Furthermore, it is an unquestioned truism that tbe cross-examination of a witness may be pursued by counsel as a matter of right so long as it relates to facts in issue or relevant facts which were tbe subject of bis examination-in-chief. Milling Co. v. Highway Com., 190 N. C., 692, 130 S. E., 724. When, however, it is sought to go beyond tbe scope of tbe examination-in-cbief, for purposes of determining tbe interest or bias of tbe witness and to impeach bis credibility, tbe method and duration of tbe cross-examination for these purposes rest largely in tbe discretion of tbe trial court. S. v. Patterson, 24 N. C., 346; Wigmore on Evidence (2d ed.), sec. 944 ei seq.j 28 R. C. L., 445. In S. v. Davidson, 67 N. C., 119, it was said that tbe tendency of modern decisions is to allow almost any question to be put to a witness, and to require him to answer it, unless it should subject him to a criminal prosecution. This was approved in S. v. Lawhorn, 88 N. C., 634, and S. v. Robertson, 166 N. C., 356, 81 S. E., 689. But in S. v. Winder, 183 N. C., 776, 111 S. E., 530, it was suggested that tbe rule, thus broadly stated, was subject to some exceptions, and called attention to *299tbe opinion in S. v. Holly, 155 N. C., 485, 71 S. E., 450, and wbat was said therein as to collateral testimony on tbe question of character.
Tbe strike, it should be remembered, was being conducted by tbe National Textile Workers Union, of which the defendant Beal was an officer and representative. The evidence tends to show that he was in reality the leader of the strikers and their chief counsellor. Hence, it was competent to cross-examine him as to the part he took in the distribution of the publications in question. Spies v. People, supra.
What has been said with respect to the cross-examination of the defendant Beal, concerning the distribution of copies of The Daily Worker, applies equally to the cross-examination of Mrs. Edith Saunders Miller, wife of Clarence Miller, relative to the substance of what she taught the strikers’ children. Mrs. Miller was organizer of the children’s section of the union and had been asked by the national office, in fact by the president of the union, to come to Gastonia and help organize the workers in the textile' industry, which she was then engaged in doing. Note to Spies v. People, 3 Am. St. Rep., 473.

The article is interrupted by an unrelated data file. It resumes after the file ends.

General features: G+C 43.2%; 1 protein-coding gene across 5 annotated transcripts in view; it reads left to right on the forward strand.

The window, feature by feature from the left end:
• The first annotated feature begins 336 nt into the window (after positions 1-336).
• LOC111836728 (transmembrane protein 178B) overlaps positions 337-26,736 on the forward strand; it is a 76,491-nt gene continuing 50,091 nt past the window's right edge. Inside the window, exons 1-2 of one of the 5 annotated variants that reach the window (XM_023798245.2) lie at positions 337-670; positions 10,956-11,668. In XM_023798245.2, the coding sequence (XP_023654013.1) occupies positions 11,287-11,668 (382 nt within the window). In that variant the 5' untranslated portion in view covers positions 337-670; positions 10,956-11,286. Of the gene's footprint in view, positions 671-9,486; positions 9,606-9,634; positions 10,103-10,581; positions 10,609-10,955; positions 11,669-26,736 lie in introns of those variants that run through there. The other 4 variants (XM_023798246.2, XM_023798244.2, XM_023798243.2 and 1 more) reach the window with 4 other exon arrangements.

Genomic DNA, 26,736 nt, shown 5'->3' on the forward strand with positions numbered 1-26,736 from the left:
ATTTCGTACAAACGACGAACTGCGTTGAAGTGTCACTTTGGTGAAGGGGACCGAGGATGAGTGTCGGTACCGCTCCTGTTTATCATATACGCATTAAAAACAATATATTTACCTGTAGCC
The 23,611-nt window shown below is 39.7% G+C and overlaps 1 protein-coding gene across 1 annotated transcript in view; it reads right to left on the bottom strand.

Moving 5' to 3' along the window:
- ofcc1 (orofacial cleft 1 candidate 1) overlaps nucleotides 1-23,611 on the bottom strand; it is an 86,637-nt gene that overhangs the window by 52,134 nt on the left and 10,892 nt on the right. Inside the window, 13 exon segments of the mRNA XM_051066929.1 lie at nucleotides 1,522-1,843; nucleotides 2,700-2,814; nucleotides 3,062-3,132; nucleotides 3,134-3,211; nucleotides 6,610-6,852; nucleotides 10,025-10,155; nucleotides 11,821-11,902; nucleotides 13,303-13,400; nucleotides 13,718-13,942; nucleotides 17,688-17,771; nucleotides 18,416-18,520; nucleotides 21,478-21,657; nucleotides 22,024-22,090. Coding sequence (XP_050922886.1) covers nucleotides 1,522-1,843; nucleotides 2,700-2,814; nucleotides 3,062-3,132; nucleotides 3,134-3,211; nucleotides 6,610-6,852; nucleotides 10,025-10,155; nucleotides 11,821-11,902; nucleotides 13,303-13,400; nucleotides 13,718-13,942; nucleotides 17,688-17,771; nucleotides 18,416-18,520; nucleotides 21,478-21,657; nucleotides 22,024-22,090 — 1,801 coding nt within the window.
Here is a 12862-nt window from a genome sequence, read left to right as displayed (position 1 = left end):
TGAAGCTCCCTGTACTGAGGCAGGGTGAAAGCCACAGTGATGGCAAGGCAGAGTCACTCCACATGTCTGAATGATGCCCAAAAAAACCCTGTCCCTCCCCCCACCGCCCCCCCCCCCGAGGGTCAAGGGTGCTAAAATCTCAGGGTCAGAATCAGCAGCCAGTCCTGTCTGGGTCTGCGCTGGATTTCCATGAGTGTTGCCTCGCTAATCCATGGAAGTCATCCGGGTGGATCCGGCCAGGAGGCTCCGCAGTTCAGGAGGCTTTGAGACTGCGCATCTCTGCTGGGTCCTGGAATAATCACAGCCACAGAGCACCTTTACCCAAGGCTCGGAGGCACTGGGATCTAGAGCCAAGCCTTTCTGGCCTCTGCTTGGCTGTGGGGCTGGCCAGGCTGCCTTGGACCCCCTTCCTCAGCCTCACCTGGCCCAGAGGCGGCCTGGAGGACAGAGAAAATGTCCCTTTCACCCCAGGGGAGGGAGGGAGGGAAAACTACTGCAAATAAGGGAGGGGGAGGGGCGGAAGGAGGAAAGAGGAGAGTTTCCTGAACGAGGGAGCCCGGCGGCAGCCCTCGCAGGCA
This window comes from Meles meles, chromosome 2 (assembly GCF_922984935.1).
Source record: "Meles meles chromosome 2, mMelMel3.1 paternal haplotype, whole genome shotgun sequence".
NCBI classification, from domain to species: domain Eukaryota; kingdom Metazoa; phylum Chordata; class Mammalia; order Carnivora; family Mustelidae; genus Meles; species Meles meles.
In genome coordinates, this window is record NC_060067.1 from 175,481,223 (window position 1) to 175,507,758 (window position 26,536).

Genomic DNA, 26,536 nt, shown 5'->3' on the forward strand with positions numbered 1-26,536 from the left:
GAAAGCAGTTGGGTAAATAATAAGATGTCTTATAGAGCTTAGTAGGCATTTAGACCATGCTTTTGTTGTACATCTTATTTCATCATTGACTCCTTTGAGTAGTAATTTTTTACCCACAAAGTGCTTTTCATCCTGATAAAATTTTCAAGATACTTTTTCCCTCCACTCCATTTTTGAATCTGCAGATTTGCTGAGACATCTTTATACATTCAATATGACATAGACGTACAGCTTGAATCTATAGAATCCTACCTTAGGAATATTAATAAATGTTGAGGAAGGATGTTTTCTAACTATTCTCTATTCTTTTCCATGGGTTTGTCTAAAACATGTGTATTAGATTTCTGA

It is charged that the defendants had conspired and unlawfully agreed among themselves to resist the officers of the law, representatives of the government, and it was, therefore, competent to ascertain what part, if any, they 'took in exciting resistance to the officers and discontent with the government. King v. Hunt, 3 Barn. & Aid., 566. The questions propounded in this respect were not improper. Commonwealth v. Sacco, 255 Mass., 369, at p. 439.
We now come to the exceptions upon which the defendants place great reliance for a reversal of the judgments, to wit, those taken during the cross-examination of Mrs. Miller with respect to her religious views.
The question sought to be presented by these exceptions is whether the witness, whose competency as such is not assailed, and who is not a party, can be interrogated, on cross-examination, as to her religious belief or unbelief, for the purpose of discovering her credibility.
The right so to interrogate a witness has been affirmed in some jurisdictions and denied in others, depending upon the constitutional and statutory provisions in the respective states at the time. S. v. Washington, 49 La. Ann. Cas., 1602; 42 L. R. A., 553, and note; Clinton v. State, 53 Fla., 98, 12 Ann. Gas., 151, and note; 40 Cyc., 2613.
It was provided by section 19 of the Declaration of Rights, Constitution of North,Carolina of 1776, “That all men have a natural and unalienable right to worship Almighty God according to the dictates of their own conscience.” This was amended with the adoption of the Constitution of 1868, so as to read as follows: “Sec. 26. Religious liberty. All men have a natural and unalienable right to worship Almighty God according to the dictates of their own consciences, and *300no human authority should, in any case whatever, control or interfere with the rights of conscience.”